The phrase “the amen corner” denotes a physical place in the church to the side of the pulpit, where sanctified worshipers who have accepted Jesus Christ as their personal savior – or who are working in that direction – sit and lead and encourage responses of the congregation to the sermon. The phrase can also identify that group itself of sanctified, committed and literally enthusiastic worshipers, no matter where they are positioned in the church. More secularly and slyly applied, it can also mean your personal cheerleading crew.
Sister Margaret has several amen corners: Sister Margaret’s son David, her pianist for the church service and her personal accompanist, constitutes one kind of amen corner. Her sister Odessa is another amen corner. The members of the church board Mother Moore, Brother Boxer, et al constitute an amen corner. And the entire church itself constitutes an amen corner, a wall and a defense and a support against the troubles and dangers of ‘the world’: alcoholism and prostitution and white people of which the other two dangers are consequences of the confinement white society has set up for Black folk. Baldwin presents them as people banded together under religious slogans much like everyone bands together in order not to be terrified of the dark. And he makes it clear that’s no way to live. The play focuses on Margaret’s journey to see the devastation that the pursuit of safety brings about.
Despite the catastrophe that has been wrought on the characters’ lives by imposition of the pursuit of whiteness, white people are only indirectly referred to in this play and not by their whiteness but only as “the woman that I work for” and as people who, it is understood, will not be entering the kingdom of heaven.
Regardless of what “white people” who choose to continue living under the illusion of whiteness choose to do, in this play Baldwin focuses on the need for Black people to do something essential: to resist pressure to do otherwise and, instead, fight to become fully human: just as the music Black Americans have produced has demonstrated and continues to invite us to do. As Baldwin says elsewhere: “I don’t want to become “white”. I want to grow up. And you should too.”(Baldwin, The View From Here, a National Press Club Address)
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It’s worth noting that the pilgrimage and possible journeys of The Black American Boy as he enters adolescence is a subject of inquiry that occupies a number of Washington, DC stages this season. From Pipeline at Studio Theatre, to The Till Trilogy at Mosaic: from Fences at Fords to The Amen Corner at The Shakespeare Theatre. Why this raft of stories should rise to our notice at just this time, as “inner cities” and “urban landscapes” are being ravenously transformed into owning-class playgrounds, is not a question that I’m equipped to answer. But I do think that this question forms part of the context we might want to be aware of as a community of theater audiences, craftspersons and others, as we decide what to go see and as we think about what to say to each other, about what we have seen and what the things we have seen mean to us. (And as we consider how the things we have seen resonate against the background of the blatant plutocracy, anti-Semitism, white supremacy and authoritarianism that permeates the United States today.)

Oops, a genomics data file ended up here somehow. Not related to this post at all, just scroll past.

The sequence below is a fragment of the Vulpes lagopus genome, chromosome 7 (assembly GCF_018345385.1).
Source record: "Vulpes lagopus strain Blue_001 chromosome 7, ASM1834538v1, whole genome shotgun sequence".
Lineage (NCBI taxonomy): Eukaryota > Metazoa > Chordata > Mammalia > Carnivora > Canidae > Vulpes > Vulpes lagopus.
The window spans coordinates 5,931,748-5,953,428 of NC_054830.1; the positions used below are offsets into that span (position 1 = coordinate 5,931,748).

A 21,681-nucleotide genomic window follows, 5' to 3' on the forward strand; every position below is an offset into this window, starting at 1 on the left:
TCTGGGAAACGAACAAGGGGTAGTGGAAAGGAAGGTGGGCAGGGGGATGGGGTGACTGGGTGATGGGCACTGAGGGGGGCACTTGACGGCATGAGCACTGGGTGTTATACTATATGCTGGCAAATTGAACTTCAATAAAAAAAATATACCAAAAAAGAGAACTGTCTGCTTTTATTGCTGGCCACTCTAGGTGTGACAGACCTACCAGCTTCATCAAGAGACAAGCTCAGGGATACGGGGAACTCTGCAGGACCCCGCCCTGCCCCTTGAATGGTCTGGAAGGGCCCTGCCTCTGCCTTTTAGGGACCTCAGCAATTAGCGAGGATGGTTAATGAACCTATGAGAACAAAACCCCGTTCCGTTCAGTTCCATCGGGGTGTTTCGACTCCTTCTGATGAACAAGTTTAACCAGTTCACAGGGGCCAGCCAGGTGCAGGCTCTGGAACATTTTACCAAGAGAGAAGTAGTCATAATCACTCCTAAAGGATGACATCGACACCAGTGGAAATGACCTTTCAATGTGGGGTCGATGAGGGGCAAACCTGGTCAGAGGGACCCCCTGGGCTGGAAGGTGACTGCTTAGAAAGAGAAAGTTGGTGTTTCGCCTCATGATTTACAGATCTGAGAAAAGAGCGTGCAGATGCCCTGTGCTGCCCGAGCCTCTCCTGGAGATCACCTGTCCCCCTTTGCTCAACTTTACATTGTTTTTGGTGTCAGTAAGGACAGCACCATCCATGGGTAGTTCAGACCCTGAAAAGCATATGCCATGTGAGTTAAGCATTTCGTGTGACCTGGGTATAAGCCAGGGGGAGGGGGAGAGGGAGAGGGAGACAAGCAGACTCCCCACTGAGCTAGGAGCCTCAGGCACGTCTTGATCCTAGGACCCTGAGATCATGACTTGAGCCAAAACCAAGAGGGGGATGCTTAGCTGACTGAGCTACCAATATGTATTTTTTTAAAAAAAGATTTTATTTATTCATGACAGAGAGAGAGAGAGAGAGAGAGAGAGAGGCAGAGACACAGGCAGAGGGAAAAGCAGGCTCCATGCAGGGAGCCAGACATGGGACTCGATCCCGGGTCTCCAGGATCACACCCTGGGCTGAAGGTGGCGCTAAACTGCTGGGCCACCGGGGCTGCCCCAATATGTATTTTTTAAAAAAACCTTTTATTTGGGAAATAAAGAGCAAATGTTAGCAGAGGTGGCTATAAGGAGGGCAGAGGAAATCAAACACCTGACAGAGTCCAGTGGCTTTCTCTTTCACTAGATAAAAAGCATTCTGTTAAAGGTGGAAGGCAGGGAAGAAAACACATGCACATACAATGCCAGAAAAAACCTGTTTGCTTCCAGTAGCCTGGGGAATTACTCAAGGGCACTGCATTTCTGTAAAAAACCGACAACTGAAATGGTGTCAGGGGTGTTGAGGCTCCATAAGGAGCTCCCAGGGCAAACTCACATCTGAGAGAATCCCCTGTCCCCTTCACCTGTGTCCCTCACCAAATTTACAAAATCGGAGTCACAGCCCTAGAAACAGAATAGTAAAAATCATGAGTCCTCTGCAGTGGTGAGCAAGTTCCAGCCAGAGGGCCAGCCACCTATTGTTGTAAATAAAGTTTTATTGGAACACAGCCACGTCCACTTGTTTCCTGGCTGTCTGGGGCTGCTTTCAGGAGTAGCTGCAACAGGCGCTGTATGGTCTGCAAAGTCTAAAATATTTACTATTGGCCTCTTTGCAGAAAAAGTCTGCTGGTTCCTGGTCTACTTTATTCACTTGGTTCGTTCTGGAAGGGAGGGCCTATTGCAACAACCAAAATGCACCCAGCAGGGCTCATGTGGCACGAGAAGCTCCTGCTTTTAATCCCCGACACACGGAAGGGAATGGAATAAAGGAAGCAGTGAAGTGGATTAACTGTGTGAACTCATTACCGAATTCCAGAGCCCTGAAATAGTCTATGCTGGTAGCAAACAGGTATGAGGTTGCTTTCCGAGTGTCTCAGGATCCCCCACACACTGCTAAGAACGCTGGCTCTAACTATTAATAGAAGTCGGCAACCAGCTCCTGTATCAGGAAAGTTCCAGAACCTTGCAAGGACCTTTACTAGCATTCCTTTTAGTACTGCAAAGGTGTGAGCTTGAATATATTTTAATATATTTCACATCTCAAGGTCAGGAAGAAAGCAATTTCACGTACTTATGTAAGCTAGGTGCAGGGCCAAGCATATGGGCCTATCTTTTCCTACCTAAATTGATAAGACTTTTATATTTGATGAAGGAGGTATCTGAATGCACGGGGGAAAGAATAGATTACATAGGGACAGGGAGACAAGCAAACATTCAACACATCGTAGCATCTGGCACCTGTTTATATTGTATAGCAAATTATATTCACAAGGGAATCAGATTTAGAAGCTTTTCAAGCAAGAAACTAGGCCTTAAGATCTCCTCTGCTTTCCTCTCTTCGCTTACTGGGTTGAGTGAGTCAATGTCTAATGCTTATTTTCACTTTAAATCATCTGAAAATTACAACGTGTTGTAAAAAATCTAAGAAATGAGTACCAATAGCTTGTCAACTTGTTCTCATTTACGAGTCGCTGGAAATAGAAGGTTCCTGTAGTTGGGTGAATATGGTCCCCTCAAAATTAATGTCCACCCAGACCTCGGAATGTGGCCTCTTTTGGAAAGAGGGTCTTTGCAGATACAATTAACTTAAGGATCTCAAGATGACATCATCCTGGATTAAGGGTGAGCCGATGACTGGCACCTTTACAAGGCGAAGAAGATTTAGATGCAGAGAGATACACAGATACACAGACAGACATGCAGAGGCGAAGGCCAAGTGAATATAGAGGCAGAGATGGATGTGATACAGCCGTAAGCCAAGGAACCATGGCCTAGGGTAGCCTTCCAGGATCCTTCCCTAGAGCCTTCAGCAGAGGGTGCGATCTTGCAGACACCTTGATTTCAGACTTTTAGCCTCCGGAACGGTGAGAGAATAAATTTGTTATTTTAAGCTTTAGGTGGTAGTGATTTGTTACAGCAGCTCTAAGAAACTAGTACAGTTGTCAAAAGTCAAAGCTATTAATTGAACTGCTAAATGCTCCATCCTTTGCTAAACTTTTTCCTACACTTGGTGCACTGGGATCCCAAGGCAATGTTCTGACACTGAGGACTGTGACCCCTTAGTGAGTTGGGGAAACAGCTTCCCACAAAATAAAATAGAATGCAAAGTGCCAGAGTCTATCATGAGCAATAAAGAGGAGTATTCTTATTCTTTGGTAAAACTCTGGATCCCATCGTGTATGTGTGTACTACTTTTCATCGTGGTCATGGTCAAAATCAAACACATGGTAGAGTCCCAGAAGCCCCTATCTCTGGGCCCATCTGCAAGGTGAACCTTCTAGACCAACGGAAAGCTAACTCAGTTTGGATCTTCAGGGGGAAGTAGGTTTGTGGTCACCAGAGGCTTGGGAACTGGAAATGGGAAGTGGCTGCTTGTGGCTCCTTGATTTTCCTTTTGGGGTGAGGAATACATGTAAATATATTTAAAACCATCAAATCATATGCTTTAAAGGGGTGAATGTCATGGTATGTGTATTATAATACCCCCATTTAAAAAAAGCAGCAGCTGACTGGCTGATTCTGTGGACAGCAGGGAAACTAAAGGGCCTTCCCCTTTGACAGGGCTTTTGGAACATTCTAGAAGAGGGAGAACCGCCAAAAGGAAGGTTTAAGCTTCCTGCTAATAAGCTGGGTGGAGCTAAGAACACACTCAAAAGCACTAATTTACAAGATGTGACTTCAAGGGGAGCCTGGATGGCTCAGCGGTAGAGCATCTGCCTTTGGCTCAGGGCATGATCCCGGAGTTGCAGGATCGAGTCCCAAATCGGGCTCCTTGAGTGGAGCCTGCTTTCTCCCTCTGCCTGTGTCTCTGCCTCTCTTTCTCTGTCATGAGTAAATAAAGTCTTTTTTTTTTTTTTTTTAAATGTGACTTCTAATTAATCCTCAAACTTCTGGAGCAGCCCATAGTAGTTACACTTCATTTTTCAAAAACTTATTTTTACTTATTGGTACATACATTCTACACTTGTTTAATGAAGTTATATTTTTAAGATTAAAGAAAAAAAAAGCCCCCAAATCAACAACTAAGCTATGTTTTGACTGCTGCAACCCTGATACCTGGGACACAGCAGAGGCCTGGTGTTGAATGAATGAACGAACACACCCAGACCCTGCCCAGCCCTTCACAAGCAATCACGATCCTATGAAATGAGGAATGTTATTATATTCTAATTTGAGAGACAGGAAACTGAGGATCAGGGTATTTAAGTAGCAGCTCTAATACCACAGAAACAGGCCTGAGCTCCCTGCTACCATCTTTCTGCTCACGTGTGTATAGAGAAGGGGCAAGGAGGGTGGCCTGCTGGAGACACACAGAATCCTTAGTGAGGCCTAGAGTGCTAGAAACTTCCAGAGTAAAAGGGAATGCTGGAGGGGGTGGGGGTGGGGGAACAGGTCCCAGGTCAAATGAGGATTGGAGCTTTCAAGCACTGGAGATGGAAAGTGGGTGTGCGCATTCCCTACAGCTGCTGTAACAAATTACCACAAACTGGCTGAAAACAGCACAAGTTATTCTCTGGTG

Maybe it is because of this context in which we are currently experiencing theater that we are suddenly able to hear and reconsider the so-called “prophetic” witness of James Baldwin in the public square as being relevant again.
I hope this production inspires other theaters across the country to embrace producing and learning from Baldwin’s plays (there are only 2) with the same thespian enthusiasm with which they have learned to embrace August Wilson. That would be a good thing.
Gregory Ford says
You are still alive. There are drama and theater productions going on everywhere (though online). I am 69 and periodically I get to act. If you are still attracted to doing it, go for it. See what you bring to the endeavor now. See what it offers you now.
Joe Williams says
My name is Joseph, I had the opportunity to play the part of Luke at the Black Rep after taking several sessions at Harris Stowe here in st. louis, After the courses, there was a show so all the participants could showcase their talents in front of a live audience. after the show i was approached by one of the audience watchers that thought i was a vetetan actor, but was surprsised when i told them that it was my first time on a stage. I was the only male in my class, our instructor was a young black professor out of SIUE, she was asked a question by one of our students at the end of our training, the question was, how did we do?, And what do you think our chances of advancing are? After she answered, she commented on everyone in the group, i was the last one she commented on, I was surprised when she said, Now Joseph, He can get a part anywhere. Tragicly, she passed away shortly after. I never presued acting again, but regret that i didn’t……